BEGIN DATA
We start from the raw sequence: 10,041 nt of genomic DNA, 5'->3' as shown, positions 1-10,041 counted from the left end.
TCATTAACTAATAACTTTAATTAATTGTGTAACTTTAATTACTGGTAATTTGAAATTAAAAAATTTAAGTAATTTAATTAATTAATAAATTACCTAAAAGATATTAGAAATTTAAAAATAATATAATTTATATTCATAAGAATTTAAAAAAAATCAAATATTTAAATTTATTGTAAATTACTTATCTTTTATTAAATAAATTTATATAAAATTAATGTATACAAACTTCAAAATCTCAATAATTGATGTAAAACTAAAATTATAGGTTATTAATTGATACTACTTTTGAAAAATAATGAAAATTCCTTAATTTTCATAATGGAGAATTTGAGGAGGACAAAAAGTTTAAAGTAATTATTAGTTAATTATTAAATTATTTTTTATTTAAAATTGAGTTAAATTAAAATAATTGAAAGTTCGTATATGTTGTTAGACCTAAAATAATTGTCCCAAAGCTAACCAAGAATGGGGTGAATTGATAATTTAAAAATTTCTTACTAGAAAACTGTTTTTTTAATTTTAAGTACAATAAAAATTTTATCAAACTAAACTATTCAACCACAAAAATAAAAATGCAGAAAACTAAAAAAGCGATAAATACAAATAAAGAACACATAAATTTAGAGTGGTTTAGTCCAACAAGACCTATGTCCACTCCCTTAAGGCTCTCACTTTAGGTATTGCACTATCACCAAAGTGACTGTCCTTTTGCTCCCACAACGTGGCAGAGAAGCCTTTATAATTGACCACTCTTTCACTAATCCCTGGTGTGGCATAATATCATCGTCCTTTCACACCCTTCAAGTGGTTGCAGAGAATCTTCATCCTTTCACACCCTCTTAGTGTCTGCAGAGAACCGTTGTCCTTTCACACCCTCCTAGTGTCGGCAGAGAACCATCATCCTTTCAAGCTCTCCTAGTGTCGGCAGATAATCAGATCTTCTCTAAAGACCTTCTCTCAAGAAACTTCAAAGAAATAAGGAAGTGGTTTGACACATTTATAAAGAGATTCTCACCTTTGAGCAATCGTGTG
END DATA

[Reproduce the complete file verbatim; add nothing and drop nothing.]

We start from the raw sequence: 10,041 nt of genomic DNA, 5'->3' as shown, positions 1-10,041 counted from the left end.
TCATTAACTAATAACTTTAATTAATTGTGTAACTTTAATTACTGGTAATTTGAAATTAAAAAATTTAAGTAATTTAATTAATTAATAAATTACCTAAAAGATATTAGAAATTTAAAAATAATATAATTTATATTCATAAGAATTTAAAAAAAATCAAATATTTAAATTTATTGTAAATTACTTATCTTTTATTAAATAAATTTATATAAAATTAATGTATACAAACTTCAAAATCTCAATAATTGATGTAAAACTAAAATTATAGGTTATTAATTGATACTACTTTTGAAAAATAATGAAAATTCCTTAATTTTCATAATGGAGAATTTGAGGAGGACAAAAAGTTTAAAGTAATTATTAGTTAATTATTAAATTATTTTTTATTTAAAATTGAGTTAAATTAAAATAATTGAAAGTTCGTATATGTTGTTAGACCTAAAATAATTGTCCCAAAGCTAACCAAGAATGGGGTGAATTGATAATTTAAAAATTTCTTACTAGAAAACTGTTTTTTTAATTTTAAGTACAATAAAAATTTTATCAAACTAAACTATTCAACCACAAAAATAAAAATGCAGAAAACTAAAAAAGCGATAAATACAAATAAAGAACACATAAATTTAGAGTGGTTTAGTCCAACAAGACCTATGTCCACTCCCTTAAGGCTCTCACTTTAGGTATTGCACTATCACCAAAGTGACTGTCCTTTTGCTCCCACAACGTGGCAGAGAAGCCTTTATAATTGACCACTCTTTCACTAATCCCTGGTGTGGCATAATATCATCGTCCTTTCACACCCTTCAAGTGGTTGCAGAGAATCTTCATCCTTTCACACCCTCTTAGTGTCTGCAGAGAACCGTTGTCCTTTCACACCCTCCTAGTGTCGGCAGAGAACCATCATCCTTTCAAGCTCTCCTAGTGTCGGCAGATAATCAGATCTTCTCTAAAGACCTTCTCTCAAGAAACTTCAAAGAAATAAGGAAGTGGTTTGACACATTTATAAAGAGATTCTCACCTTTGAGCAATCGTGTG